You're free to read this entire article about why conservatives the world over look to right-wing populists to reinvigorate their cause, and, ironically, to uphold privilege and hierarchy for the few, but I found this part really interesting, it lit up an "Oh, yeah, of course!" flashbulb of recognition in my mind that this was just so obviously true:
"'I think to the right-wing, Obama's rise to power was a little too, in a weird way, too traditional,' Robin said. 'He did all the right things. He worked hard, he studied hard, he went to the right schools. And he kind of did the march through the institutions. And I know there are some conservatives who credit that to affirmative action, and all the rest of it. But I think there's actually a deeper suspicion of it, which is that he's actually mimicking too much the ways of power.'"This may help to explain the persistence of exotic paranoid fantasies about Obama on the right—birtherism, claims that he's a secret Muslim, a socialist, a terrorist, some sort of 'sleeper,' etc. The more Obama conforms to traditional prescriptions, the more they suspect him, seeking for the 'real truth', the 'real birth certificate', and so on."'Someone like Cain is actually more appealing to them because he's outside of—he doesn't have a traditional path to power. He's a self-made man.' Robin explained. 'He comes up through the marketplace, which is the only thing—the marketplace and the battlefield—is the only places that they really trust as being the sorting mechanisms of greatness.'"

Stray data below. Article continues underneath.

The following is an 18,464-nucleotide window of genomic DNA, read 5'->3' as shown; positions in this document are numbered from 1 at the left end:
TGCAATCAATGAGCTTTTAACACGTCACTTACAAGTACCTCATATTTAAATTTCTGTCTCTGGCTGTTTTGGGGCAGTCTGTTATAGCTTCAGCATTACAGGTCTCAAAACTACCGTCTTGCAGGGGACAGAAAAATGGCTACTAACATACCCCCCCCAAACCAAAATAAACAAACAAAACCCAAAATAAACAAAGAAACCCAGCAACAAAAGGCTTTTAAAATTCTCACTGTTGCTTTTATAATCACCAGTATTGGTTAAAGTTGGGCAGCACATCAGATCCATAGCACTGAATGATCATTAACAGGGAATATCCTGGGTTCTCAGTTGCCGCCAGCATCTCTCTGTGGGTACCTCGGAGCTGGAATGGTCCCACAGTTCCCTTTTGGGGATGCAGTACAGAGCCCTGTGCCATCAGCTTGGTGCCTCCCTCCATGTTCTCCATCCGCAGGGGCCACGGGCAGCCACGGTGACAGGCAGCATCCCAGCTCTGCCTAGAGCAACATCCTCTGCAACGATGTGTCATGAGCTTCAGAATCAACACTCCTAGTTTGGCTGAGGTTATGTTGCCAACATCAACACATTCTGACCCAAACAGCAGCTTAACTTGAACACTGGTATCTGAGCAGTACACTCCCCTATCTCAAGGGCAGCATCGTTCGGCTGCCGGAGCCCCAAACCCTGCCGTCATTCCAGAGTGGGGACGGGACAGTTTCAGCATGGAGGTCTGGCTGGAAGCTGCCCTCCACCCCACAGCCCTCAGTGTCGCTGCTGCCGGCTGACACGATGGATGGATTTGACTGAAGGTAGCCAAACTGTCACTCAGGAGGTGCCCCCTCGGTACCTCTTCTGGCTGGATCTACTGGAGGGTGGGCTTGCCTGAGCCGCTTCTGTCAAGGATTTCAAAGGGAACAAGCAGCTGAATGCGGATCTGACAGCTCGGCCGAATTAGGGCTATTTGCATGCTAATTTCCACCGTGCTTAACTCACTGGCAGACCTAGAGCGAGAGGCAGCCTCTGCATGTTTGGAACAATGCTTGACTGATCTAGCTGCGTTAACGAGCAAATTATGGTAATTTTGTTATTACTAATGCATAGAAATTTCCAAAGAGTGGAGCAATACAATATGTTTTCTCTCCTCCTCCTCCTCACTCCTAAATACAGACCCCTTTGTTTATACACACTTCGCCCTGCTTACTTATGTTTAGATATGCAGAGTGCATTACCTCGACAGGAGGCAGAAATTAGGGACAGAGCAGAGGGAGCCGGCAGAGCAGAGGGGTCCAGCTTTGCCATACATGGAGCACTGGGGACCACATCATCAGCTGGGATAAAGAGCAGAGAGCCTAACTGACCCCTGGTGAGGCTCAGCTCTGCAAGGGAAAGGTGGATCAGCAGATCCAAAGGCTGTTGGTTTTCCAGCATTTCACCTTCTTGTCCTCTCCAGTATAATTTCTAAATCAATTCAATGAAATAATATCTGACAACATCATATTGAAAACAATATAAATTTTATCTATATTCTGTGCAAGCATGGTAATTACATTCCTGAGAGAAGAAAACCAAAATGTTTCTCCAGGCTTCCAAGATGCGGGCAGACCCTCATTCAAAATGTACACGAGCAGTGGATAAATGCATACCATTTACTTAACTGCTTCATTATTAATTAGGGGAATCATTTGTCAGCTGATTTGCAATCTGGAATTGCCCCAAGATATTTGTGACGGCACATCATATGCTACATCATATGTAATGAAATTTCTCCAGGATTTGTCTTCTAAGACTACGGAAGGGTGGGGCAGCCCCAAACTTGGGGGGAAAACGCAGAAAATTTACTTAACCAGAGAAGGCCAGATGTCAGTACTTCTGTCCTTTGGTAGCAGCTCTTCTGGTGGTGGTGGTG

Forgive me if this observation was apparent to you a long time ago....
Rightwing populism is an integral part of the conservative project, and it requires "outsider" figures of various sorts, no matter how wacky they may be.
By Paul Rosenberg
November 30, 2011 | AlterNet